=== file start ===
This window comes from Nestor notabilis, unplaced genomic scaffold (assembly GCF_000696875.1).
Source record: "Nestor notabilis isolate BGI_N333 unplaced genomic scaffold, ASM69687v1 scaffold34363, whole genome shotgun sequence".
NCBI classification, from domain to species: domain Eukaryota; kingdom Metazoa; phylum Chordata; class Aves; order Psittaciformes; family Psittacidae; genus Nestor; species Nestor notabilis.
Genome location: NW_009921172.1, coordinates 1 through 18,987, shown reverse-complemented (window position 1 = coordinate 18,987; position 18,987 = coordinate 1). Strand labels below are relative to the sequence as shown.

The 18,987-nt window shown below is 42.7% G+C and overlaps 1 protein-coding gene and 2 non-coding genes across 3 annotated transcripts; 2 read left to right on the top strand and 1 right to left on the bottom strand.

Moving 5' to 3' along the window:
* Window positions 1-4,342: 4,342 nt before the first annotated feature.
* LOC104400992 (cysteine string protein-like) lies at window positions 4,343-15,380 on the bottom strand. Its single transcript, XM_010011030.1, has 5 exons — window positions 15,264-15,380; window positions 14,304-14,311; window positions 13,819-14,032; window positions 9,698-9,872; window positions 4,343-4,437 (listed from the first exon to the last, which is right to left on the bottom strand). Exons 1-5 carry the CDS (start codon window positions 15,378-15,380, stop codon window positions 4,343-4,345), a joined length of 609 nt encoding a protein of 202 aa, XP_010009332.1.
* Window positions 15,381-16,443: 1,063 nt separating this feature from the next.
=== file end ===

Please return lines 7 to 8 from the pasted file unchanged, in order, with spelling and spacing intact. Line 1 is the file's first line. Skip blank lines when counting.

* Window positions 1-4,342: 4,342 nt before the first annotated feature.
* LOC104400992 (cysteine string protein-like) lies at window positions 4,343-15,380 on the bottom strand. Its single transcript, XM_010011030.1, has 5 exons — window positions 15,264-15,380; window positions 14,304-14,311; window positions 13,819-14,032; window positions 9,698-9,872; window positions 4,343-4,437 (listed from the first exon to the last, which is right to left on the bottom strand). Exons 1-5 carry the CDS (start codon window positions 15,378-15,380, stop codon window positions 4,343-4,345), a joined length of 609 nt encoding a protein of 202 aa, XP_010009332.1.